By the eighteenth century, however, the dark side of colonization had already emerged. Educated individuals knew about the horrors of slavery, the oppression of natives, and the diseases spread by inter-cultural contact (of which Pangloss’s syphilis is one example). In these chapters and those that follow, Voltaire portrays the Americas as a region thoroughly corrupted by the vices of the Old World.
The rebellion in Paraguay exposes the hypocrisy and scheming of South American politics. The Jesuit priests lead a revolt of native peoples against the Spanish colonial government, yet the Jesuits are not fighting for the right to self-government for these downtrodden natives. The Biglugs’ attitude toward Jesuits makes it clear that the native peoples feel no kinship with the priests who claim to be fighting for them. Instead, the Jesuits merely exploit the rebels in a greedy campaign to grab wealth and power away from the government. The native Paraguayans are the impoverished servants of powerful, wealthy European dissidents, mere pawns in an economic—not ideological—quarrel between Europeans.
In this section, Voltaire seizes another opportunity to mock the hypocrisy of religious leaders and the aristocracy. The colonel tells Candide how a Jesuit priest took him into the order because he found him physically attractive. These leading comments suggest a homosexual relationship between the colonel and his mentor, a situation the Jesuits rigorously and publicly condemned. The colonel’s refusal to allow Candide to marry his sister, even after their emigration to America and after hearing all of what Candide has done for Cunégonde, is another example of European aristocratic arrogance.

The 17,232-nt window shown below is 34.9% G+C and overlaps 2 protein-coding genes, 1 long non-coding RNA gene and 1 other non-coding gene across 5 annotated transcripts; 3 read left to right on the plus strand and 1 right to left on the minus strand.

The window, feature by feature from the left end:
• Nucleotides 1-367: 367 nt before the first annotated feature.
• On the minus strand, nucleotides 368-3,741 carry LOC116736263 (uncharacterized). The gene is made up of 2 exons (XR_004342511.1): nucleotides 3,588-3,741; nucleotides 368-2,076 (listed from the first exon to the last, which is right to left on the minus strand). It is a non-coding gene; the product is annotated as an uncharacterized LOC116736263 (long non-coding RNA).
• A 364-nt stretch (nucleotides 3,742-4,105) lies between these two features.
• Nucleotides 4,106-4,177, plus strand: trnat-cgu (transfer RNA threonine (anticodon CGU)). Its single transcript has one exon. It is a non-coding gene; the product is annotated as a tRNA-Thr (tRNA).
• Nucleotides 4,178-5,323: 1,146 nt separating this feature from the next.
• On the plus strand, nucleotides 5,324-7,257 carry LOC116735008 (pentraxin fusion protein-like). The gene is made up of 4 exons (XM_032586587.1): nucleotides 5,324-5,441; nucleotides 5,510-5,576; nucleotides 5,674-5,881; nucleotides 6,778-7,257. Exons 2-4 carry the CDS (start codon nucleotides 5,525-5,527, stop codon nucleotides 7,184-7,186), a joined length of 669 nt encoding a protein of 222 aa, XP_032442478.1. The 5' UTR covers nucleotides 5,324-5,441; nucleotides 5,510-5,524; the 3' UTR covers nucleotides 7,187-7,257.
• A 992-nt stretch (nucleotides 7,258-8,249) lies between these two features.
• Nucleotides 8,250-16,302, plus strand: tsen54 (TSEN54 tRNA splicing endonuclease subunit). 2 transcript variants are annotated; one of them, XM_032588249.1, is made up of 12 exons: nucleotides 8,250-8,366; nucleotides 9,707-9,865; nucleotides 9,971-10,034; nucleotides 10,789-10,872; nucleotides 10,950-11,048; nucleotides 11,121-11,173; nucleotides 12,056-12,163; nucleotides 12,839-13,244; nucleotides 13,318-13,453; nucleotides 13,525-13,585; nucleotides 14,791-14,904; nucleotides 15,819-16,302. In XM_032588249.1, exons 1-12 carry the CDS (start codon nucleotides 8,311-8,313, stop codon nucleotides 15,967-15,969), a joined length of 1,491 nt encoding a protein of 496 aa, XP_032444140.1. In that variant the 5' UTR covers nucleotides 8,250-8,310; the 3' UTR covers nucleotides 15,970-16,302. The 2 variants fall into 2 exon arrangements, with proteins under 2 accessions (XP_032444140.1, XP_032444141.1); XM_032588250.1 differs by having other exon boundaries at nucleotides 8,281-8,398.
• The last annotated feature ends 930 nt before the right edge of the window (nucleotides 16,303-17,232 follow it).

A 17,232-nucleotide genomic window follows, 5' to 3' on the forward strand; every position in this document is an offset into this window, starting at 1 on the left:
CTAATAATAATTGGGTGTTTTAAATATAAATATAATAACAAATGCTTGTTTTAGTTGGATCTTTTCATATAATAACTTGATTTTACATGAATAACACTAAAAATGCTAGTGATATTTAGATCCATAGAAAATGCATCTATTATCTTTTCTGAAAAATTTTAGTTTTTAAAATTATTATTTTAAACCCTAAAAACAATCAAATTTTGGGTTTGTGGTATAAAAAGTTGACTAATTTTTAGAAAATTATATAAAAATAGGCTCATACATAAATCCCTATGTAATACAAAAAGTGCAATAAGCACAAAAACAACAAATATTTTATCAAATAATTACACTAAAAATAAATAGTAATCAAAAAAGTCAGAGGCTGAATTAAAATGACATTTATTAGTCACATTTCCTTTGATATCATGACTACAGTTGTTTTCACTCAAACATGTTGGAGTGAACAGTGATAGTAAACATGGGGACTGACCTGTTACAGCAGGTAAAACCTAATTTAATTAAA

The description of the Biglugs can be read as a criticism of Jean-Jacques Rousseau’s philosophy. Rousseau, another important French Enlightenment thinker, was a bitter rival of Voltaire’s. Rousseau viewed man as naturally good and insisted that only the institutions of human civilization, such as property and commerce, corrupt man’s innate goodness. He was interested in the figure of the natural man, whom he called the “noble savage.” Rousseau held that, in a state of nature without the trappings of civilization, human beings would be ignorant of all vice. Voltaire, conversely, was far more pessimistic about human nature. He describes the Biglugs as men in a state of nature, but they are not noble savages ignorant of vice. Rather, they are filled with the same prejudices and brutality as people from the Old World. Like the Inquisitors in Portugal, they kill people based on their religious affiliation, and like the officers in the city of Azov, they are willing to practice cannibalism.
Cacambo is an interesting exception to Voltaire’s bleak view of the New World. Cacambo is of mixed Spanish and Native American ancestry, but he has managed to avoid many of the misfortunes that have befallen both groups in the New World. He deals capably with both the Jesuits and the Biglugs and can speak both native and European languages. He suffers fewer gross misfortunes than any other character, less out of luck than because of his sharp wits, and he proves to be unflaggingly loyal and honest. Though Voltaire does not see hope for a new, better world for the European in the Americas, Cacambo seems to represent a different hope: a new, better man who is neither completely of the Old World nor completely of the New, who bases his personality and ability on his understanding and experience of both worlds.
Though Cacambo inspires optimism in others, he himself is no optimist. His wide experience of the world leads him to the same conclusions as the old woman: he tells the Biglugs that “the law of nature teaches us to kill our neighbor, and that’s how men behave the whole world over.”
Readers' Notes allow users to add their own analysis and insights to our SparkNotes—and to discuss those ideas with one another. Have a novel take or think we left something out? Add a Readers' Note!